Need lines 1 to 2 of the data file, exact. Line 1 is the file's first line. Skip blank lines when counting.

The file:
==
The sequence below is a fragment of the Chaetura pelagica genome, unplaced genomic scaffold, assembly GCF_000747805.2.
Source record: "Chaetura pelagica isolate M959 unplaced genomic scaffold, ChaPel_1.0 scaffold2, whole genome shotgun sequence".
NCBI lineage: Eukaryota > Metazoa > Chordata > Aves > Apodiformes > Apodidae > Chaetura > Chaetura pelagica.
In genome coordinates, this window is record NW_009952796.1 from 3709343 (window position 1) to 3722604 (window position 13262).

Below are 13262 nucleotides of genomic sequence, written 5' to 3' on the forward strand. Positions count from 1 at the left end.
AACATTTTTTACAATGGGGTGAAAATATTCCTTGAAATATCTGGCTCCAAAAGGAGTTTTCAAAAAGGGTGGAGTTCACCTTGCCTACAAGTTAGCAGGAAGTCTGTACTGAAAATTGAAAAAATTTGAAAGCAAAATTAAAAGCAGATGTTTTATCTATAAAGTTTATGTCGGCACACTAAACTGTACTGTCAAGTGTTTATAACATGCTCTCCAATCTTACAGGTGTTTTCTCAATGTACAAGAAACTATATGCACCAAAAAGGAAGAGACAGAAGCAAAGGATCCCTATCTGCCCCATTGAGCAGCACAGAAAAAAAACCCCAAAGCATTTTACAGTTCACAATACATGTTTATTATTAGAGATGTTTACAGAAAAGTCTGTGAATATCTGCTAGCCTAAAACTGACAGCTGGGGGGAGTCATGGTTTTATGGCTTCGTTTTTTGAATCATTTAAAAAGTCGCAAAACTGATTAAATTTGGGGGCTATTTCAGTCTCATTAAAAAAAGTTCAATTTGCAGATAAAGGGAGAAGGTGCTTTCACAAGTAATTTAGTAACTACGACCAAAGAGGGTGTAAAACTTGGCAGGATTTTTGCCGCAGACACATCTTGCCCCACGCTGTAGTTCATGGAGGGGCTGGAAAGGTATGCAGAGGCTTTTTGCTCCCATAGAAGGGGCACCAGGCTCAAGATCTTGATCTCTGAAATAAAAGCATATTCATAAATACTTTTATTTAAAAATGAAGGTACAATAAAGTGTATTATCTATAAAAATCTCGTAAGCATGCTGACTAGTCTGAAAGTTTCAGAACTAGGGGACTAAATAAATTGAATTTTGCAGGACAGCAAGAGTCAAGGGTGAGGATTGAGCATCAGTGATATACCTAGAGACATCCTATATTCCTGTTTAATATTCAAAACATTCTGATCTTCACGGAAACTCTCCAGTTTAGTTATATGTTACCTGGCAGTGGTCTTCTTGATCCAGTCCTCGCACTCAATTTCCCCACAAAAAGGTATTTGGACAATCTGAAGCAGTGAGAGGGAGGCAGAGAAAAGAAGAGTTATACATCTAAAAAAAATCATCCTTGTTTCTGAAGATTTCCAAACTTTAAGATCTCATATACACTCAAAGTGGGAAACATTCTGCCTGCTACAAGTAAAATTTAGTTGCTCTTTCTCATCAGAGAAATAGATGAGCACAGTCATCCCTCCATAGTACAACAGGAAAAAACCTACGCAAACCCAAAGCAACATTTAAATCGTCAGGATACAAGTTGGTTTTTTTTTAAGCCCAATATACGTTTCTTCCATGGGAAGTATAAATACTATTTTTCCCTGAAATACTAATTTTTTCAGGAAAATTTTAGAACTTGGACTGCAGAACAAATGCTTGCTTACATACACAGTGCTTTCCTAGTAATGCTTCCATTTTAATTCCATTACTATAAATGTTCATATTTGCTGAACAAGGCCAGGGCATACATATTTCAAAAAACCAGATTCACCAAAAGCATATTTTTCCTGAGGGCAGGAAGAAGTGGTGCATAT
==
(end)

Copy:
The sequence below is a fragment of the Chaetura pelagica genome, unplaced genomic scaffold, assembly GCF_000747805.2.
Source record: "Chaetura pelagica isolate M959 unplaced genomic scaffold, ChaPel_1.0 scaffold2, whole genome shotgun sequence".